Mrs D: How hard was it getting used to socialising sober?
Kary May: I never avoided bars or parties, that’s where all my friends were. I never found that difficult. But the longer I am sober, the less and less I am interested in those places. I do find that since I no longer go to the bars and parties as much, it’s harder to make new friends.
Mrs D: Was there anything surprising that you learned about yourself when you stopped drinking?
Kary May: I learned that I’d been satisfied to stay unhappy about large portions of my life, as long as I could drink. As long as I had that escape, I didn’t need to stand up for the things I wanted and I wasn’t compelled to push myself to do better or make my life better.
Mrs D: How did your life change?
Kary May: It is so much easier. I don’t think anyone who drinks can realize how much harder their life is when they are drinking. Even when they are not drinking, they are hungover or they are tired or they are worried about their drinking, or who they made mad when they were drinking, or what everyone else thinks about their drinking and if they’re being the best mother, wife, employee, friend, person as they can while still drinking…All that disappears when you quit and life feels so much lighter about your shoulders.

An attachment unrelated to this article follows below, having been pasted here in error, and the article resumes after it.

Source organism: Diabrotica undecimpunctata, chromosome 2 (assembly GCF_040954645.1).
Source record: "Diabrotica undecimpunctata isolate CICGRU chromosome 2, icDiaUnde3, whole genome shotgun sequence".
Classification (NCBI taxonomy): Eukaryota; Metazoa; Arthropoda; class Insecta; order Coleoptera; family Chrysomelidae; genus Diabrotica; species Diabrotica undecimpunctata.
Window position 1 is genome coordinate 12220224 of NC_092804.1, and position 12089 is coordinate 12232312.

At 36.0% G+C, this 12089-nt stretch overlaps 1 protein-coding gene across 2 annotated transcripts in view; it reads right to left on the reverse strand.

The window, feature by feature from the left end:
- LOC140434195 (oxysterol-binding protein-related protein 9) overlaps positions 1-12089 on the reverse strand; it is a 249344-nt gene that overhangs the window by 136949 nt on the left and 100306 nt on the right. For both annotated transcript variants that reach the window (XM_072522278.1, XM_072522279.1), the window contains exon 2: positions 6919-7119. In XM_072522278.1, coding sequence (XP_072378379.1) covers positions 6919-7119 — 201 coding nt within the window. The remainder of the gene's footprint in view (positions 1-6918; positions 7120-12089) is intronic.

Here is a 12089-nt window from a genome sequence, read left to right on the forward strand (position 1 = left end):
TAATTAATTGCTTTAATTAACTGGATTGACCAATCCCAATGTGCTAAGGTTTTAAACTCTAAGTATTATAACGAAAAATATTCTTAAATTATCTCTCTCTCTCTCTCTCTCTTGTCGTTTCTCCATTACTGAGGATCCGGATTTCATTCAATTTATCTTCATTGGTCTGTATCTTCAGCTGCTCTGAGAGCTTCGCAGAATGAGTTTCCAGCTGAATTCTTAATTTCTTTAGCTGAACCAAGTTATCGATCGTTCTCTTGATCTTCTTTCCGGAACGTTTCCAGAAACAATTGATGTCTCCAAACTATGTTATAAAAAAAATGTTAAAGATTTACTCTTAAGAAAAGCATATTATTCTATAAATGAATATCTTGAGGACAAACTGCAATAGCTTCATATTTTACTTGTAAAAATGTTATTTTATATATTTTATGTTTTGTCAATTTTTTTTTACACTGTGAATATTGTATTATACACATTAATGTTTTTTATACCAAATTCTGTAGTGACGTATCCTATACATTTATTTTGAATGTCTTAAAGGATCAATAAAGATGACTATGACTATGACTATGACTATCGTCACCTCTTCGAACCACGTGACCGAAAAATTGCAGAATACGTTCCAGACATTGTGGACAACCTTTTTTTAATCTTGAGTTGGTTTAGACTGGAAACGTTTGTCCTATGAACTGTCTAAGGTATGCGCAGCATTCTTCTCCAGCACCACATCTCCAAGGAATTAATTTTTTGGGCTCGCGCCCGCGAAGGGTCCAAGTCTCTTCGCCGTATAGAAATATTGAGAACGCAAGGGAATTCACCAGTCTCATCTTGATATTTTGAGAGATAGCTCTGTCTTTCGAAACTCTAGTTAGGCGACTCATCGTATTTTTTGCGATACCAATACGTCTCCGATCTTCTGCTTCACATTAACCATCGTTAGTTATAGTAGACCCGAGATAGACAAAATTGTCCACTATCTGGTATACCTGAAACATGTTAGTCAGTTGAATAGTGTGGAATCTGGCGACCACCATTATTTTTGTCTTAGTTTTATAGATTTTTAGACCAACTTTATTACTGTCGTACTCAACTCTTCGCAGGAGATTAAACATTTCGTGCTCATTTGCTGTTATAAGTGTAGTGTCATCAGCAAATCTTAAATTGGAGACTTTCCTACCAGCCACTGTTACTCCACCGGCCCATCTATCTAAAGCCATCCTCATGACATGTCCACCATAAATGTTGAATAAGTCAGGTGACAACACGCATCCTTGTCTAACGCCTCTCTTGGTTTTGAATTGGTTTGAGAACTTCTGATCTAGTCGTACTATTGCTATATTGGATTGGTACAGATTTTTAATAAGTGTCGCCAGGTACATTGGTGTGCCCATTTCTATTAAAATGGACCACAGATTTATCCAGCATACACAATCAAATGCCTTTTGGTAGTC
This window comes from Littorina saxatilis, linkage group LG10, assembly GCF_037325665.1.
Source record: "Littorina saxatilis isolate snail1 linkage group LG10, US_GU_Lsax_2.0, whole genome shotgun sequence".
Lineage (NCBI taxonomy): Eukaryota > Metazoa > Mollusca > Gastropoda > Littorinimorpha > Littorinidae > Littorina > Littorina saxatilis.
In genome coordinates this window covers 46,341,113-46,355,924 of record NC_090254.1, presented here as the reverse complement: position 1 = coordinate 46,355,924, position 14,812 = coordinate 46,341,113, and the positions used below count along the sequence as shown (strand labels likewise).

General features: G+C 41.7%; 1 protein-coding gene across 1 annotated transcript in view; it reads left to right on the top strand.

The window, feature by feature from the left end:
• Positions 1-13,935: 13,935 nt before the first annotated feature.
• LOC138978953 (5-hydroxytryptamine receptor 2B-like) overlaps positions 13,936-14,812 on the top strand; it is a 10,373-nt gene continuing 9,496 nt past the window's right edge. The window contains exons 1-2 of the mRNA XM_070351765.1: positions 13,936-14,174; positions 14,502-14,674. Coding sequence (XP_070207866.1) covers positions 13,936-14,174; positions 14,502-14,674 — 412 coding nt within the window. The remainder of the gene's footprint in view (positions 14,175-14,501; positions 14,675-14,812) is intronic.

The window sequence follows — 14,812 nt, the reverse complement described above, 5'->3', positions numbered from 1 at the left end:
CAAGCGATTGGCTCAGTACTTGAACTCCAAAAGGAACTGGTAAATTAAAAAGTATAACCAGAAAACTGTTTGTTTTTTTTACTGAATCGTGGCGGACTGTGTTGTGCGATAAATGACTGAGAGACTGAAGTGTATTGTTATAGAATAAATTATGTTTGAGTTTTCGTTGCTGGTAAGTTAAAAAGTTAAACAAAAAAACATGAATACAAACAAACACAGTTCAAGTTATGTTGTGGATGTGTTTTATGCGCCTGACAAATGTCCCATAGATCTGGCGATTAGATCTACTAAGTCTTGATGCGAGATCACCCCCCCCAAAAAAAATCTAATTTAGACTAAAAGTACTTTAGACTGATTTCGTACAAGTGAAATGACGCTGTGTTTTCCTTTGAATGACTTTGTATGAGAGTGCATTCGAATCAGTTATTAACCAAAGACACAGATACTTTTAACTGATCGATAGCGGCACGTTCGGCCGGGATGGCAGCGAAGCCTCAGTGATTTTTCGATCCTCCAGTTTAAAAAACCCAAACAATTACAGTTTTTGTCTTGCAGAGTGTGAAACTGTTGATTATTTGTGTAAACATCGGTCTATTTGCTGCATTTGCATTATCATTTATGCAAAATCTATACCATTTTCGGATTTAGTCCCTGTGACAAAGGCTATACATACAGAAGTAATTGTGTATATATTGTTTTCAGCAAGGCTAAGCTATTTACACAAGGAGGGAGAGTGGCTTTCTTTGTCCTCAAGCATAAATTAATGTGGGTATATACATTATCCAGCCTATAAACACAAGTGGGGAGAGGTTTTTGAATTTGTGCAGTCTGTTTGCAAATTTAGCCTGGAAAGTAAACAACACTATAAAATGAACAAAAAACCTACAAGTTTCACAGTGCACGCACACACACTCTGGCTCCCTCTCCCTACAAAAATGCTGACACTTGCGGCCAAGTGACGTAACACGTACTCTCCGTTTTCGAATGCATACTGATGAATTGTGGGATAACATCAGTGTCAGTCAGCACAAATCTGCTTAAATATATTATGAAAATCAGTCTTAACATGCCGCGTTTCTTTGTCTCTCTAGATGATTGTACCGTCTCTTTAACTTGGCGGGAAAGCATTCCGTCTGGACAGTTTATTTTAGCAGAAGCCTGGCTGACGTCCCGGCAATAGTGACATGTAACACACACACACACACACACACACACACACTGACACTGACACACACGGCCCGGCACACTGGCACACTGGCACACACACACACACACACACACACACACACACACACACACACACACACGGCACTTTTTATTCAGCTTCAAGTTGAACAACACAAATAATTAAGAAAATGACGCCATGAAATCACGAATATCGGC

Mrs D: What are the main benefits that emerged for you from getting sober?
Kary May: I’m no longer hiding anything. My adult sons are now my friends and feel safe sharing their problems and worries with me, including one who has suffered with addiction. My boys have witnessed my struggles, they know they can be open with me and I won’t judge them. How can I? I lost twenty pounds and kept most of that off, my blood pressure is normal and skin looks fantastic, I’m told.